That time in the 1840s when everyone went nuts for fancy chickens
As much as we hate to admit it, celebrity endorsements can be powerful influences on our thinking. Do you own headphones at the suggestion of Dr. Dre? Andie MacDowell’s favorite face cream? Would you buy a chicken if it was recommended by the queen of England? While royalty aren’t known for their prowess as farmers, in 1842 Queen Victoria started what would become an international craze for fancy chickens, with only the promise that they were beautiful to look at.
The chickens in questions were Cochin chickens, known to the Queen as “Cochin China Fowl.” They’re striking birds, weighing up to a hefty 11 pounds and looking even larger thanks to their voluminous plumage. Males are multi-colored, with patches of saturated copper and black feathers that extend down to their feet. Long, iridescent tail feathers are the final touch on what’s a very eye-catching bird, especially for Europeans in the 1800s who had never seen such a thing before, much less been able to own one.
Queen Victoria was enamored with watching her seven chickens in their custom enclosure, and was inspired to grow her collection, and show it off to her peers. Since she lacked a convenient way to brag about her pets over the internet, she resorted to mailing eggs to her extended royal family across the Continent. Word spread to Europe’s upper classes that chickens were “in,” and soon everyone was clamoring for exotic fowl to show off to their peers.
Ornamental chicken breeding then spread to the United States. By 1845, Boston was hosting the first poultry show, with over 10,000 visitors and 219 exhibitors. More exhibitions followed as the professional class vied to have the most brag-worthy birds. While chickens had once been so insignificant that farmers would barely appraise them as part of their operations, doctors and lawyers drove prices of select breeds to the modern equivalent of $30 an egg and $3,600 for a pair of birds.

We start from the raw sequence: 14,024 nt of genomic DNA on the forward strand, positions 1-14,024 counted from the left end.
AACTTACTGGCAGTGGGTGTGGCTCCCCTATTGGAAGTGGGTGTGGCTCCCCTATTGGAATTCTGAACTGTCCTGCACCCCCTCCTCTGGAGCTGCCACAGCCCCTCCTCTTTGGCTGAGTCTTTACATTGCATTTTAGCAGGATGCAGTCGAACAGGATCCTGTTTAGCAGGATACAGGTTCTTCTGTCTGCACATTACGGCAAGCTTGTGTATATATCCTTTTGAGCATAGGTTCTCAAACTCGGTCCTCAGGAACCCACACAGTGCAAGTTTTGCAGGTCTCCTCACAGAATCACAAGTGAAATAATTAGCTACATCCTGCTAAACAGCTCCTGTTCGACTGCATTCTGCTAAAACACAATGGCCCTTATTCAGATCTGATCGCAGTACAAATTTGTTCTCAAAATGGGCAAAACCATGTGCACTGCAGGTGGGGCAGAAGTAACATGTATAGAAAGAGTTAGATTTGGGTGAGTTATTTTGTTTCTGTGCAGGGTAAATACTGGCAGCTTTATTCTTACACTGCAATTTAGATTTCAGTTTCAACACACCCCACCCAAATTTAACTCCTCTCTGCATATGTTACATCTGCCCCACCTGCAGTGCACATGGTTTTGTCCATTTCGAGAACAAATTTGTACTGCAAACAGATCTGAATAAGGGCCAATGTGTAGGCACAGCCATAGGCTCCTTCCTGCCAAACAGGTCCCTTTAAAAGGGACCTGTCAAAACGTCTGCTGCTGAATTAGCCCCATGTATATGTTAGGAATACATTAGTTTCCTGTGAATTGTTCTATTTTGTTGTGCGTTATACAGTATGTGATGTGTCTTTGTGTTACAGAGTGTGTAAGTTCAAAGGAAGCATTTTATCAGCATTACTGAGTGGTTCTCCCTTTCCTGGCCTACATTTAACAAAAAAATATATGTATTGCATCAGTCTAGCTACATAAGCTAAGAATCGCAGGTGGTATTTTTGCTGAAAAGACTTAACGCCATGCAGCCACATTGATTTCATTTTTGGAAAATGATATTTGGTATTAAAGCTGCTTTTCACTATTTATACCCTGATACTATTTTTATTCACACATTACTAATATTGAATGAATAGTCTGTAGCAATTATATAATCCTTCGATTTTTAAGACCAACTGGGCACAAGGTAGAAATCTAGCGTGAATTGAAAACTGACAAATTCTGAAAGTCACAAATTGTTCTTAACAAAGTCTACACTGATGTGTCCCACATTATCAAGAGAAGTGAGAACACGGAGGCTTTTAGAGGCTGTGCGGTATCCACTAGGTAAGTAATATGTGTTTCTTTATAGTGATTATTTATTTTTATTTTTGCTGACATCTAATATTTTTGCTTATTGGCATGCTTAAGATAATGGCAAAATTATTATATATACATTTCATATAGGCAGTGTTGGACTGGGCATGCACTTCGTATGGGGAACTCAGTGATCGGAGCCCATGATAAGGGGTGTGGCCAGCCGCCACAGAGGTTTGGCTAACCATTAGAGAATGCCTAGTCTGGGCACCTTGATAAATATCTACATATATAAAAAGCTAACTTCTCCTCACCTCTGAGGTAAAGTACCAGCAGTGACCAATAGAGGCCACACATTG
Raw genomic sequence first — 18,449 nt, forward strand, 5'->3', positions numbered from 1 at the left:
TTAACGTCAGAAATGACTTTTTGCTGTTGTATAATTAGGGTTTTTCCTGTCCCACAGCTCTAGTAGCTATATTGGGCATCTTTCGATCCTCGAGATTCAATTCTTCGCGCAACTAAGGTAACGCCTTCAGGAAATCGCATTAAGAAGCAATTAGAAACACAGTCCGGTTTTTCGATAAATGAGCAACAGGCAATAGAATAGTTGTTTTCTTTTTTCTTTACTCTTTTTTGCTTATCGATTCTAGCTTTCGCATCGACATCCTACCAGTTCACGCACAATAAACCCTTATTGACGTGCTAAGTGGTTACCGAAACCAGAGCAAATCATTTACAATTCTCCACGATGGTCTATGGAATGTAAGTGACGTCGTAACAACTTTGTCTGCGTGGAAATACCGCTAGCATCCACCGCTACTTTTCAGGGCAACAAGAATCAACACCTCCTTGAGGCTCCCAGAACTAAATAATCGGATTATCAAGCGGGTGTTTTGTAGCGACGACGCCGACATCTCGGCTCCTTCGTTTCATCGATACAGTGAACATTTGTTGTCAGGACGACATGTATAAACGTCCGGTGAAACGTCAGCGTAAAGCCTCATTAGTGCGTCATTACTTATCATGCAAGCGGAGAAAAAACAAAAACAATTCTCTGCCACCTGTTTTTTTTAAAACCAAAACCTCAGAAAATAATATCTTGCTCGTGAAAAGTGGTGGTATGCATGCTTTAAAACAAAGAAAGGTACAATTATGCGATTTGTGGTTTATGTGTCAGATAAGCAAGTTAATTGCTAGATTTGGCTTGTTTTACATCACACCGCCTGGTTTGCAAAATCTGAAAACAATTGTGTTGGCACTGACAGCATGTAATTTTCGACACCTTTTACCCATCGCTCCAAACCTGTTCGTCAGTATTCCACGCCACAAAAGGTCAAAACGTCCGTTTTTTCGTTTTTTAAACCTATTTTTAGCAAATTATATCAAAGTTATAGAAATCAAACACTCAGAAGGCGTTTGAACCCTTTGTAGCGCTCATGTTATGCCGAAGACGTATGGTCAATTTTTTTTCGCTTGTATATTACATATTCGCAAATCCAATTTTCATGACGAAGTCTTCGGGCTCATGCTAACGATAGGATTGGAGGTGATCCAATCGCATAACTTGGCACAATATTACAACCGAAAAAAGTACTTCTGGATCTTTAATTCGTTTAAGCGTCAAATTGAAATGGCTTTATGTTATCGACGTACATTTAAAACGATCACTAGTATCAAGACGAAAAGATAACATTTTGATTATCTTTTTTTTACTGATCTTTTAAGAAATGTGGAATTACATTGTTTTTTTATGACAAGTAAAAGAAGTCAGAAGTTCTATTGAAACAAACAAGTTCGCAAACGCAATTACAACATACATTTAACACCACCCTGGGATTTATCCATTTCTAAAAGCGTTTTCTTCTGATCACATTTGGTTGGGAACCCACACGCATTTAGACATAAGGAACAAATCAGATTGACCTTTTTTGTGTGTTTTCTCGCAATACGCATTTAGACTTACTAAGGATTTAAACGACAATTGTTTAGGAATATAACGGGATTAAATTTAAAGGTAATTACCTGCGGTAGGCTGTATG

Fowls in freefall
With Chochin Bantam chickens now selling for $4.19 each, it’s obvious that this fascination with chickens has subsided. The demand for fancy birds meant there were more and more birds being bred, and as a result eggs started becoming a more regular addition to American diets. By 1855, the fad was already in decline enough that the birds were turning up more on menus than at social engagements. The Chinese origins were still of interest though, so dishes like “fricasseed Shanghaes” or “curried Shanghai fowls” became common. Things have now reversed so far that some breeds are in danger of dying out. Time for Prince William to take an interest in birds?
Source: The Forgotten History of ‘Hen Fever’ by Emelyn Rude, The Plate